Go on a day trip

There are plenty of places you can visit just a short train ride from Glasgow, and going on a trip either alone or with your friends will reinforce the positives of your independence. You could go and hunt for Nessie, climb Arthur’s seat or even take a trip to the beach – capitalize on all the free time you have in your first year and explore Scotland a little bit.  Keep an eye on the GG’s new travel series “Day Trips” for ideas on where to go and how to get there, and make sure you get a hold of a 16-25 railcard.

Set up some FaceTime family time

Technology is a truly wonderful thing, especially when it comes to being away from home. Having recently missed the birth of my nephew because of living abroad, I have depended heavily on FaceTime to make me feel like I’m a part of such an important time. Not only does it allow you to feel that little bit closer to a family who are far away, it also is genuinely hilarious to watch your parents try to navigate a video call. My usual port of call when I’m super homesick is to FaceTime and get my parents to show me our family dog – the dog gets excited to see me which is amazing and it brings a level of comfort that a phone call just can’t. If you can get your whole family involved it’s even better. This might not be feasible with schedules, but if you’re going to be away for a long period of time, it’s worth setting aside an hour when everyone is free to go a group call. 

Talk to people about it

Chances are, at least some of your friends are feeling the same way you are now, and nearly all of them will have felt this way at some point or another. It seems redundant to say, but a problem shared really is a problem halved, and homesickness is a perfect example of this. Whether you’re sharing stories with your flatmates about how your family usually spends a Saturday, or just watching a movie and feeling a bit sorry for yourself, a sympathetic ear and the sense of relief that you’re not alone will not only help with your feelings of homesickness but will help you build a meaningful bond with your friends for the future.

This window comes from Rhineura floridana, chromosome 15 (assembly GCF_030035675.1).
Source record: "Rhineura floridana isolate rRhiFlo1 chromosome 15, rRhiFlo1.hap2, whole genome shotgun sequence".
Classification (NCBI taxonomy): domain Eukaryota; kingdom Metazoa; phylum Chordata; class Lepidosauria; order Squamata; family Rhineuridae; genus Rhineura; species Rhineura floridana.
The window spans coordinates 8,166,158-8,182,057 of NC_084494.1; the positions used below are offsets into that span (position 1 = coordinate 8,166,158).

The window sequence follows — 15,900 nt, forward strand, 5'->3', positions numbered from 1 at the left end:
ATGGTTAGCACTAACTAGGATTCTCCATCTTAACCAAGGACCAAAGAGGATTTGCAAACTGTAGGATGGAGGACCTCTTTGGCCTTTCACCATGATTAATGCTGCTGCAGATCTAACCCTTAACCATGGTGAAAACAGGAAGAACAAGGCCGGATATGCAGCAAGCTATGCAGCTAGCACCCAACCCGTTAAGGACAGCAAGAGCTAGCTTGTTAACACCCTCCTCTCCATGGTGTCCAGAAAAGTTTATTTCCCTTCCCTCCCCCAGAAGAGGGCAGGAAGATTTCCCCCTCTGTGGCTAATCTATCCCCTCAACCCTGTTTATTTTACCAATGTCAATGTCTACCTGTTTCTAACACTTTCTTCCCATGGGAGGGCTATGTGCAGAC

Use television and cinema to your advantage

One of the things my mum and I have done since I’ve started going to uni is we pick a TV show to watch together. Most of the time, we’ll try to watch the show together in real-time, so we can text or talk on the phone during it; if that doesn’t work, one of us will watch it first and keep in contact with the other as they watch it after.

This has always brought a real sense of closeness between me and my mum, because movie nights or binge-watching TV shows was always our thing. It’s amazing how watching a TV show at the same time as someone else can make the distance between you feel a bit smaller, but it’s definitely worth a shot.

We all fall victim to homesickness every now and again, especially when the days get shorter and the weather gets shitter. But there are plenty of small things you can do to help you push through, because within 48 hours of getting home you will only be counting down the days until you get back to uni!